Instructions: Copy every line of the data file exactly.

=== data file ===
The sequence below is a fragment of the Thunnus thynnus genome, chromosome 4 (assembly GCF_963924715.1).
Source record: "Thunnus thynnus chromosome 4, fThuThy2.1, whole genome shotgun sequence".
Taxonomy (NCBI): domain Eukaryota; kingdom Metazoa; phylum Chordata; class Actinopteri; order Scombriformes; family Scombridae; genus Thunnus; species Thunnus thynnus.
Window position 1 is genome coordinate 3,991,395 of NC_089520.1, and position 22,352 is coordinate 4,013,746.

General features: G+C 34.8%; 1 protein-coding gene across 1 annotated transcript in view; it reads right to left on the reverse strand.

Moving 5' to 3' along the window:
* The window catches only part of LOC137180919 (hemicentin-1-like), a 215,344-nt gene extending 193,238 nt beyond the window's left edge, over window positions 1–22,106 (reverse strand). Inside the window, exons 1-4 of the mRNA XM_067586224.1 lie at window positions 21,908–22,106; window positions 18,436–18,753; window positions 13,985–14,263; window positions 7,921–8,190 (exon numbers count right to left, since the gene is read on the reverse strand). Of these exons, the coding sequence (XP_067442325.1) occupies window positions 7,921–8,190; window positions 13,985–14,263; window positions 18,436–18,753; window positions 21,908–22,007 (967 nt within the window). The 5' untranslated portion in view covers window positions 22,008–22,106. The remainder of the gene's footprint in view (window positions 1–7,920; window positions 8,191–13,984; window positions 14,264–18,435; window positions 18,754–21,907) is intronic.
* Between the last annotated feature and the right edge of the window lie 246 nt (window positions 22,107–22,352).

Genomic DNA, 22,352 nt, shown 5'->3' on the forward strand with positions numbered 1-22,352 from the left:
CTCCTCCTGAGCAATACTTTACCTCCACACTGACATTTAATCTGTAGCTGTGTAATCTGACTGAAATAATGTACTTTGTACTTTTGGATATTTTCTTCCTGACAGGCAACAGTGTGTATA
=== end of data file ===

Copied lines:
The sequence below is a fragment of the Thunnus thynnus genome, chromosome 4 (assembly GCF_963924715.1).
Source record: "Thunnus thynnus chromosome 4, fThuThy2.1, whole genome shotgun sequence".
Taxonomy (NCBI): domain Eukaryota; kingdom Metazoa; phylum Chordata; class Actinopteri; order Scombriformes; family Scombridae; genus Thunnus; species Thunnus thynnus.
Window position 1 is genome coordinate 3,991,395 of NC_089520.1, and position 22,352 is coordinate 4,013,746.

General features: G+C 34.8%; 1 protein-coding gene across 1 annotated transcript in view; it reads right to left on the reverse strand.

Moving 5' to 3' along the window:
* The window catches only part of LOC137180919 (hemicentin-1-like), a 215,344-nt gene extending 193,238 nt beyond the window's left edge, over window positions 1–22,106 (reverse strand). Inside the window, exons 1-4 of the mRNA XM_067586224.1 lie at window positions 21,908–22,106; window positions 18,436–18,753; window positions 13,985–14,263; window positions 7,921–8,190 (exon numbers count right to left, since the gene is read on the reverse strand). Of these exons, the coding sequence (XP_067442325.1) occupies window positions 7,921–8,190; window positions 13,985–14,263; window positions 18,436–18,753; window positions 21,908–22,007 (967 nt within the window). The 5' untranslated portion in view covers window positions 22,008–22,106. The remainder of the gene's footprint in view (window positions 1–7,920; window positions 8,191–13,984; window positions 14,264–18,435; window positions 18,754–21,907) is intronic.
* Between the last annotated feature and the right edge of the window lie 246 nt (window positions 22,107–22,352).

Genomic DNA, 22,352 nt, shown 5'->3' on the forward strand with positions numbered 1-22,352 from the left:
CTCCTCCTGAGCAATACTTTACCTCCACACTGACATTTAATCTGTAGCTGTGTAATCTGACTGAAATAATGTACTTTGTACTTTTGGATATTTTCTTCCTGACAGGCAACAGTGTGTATA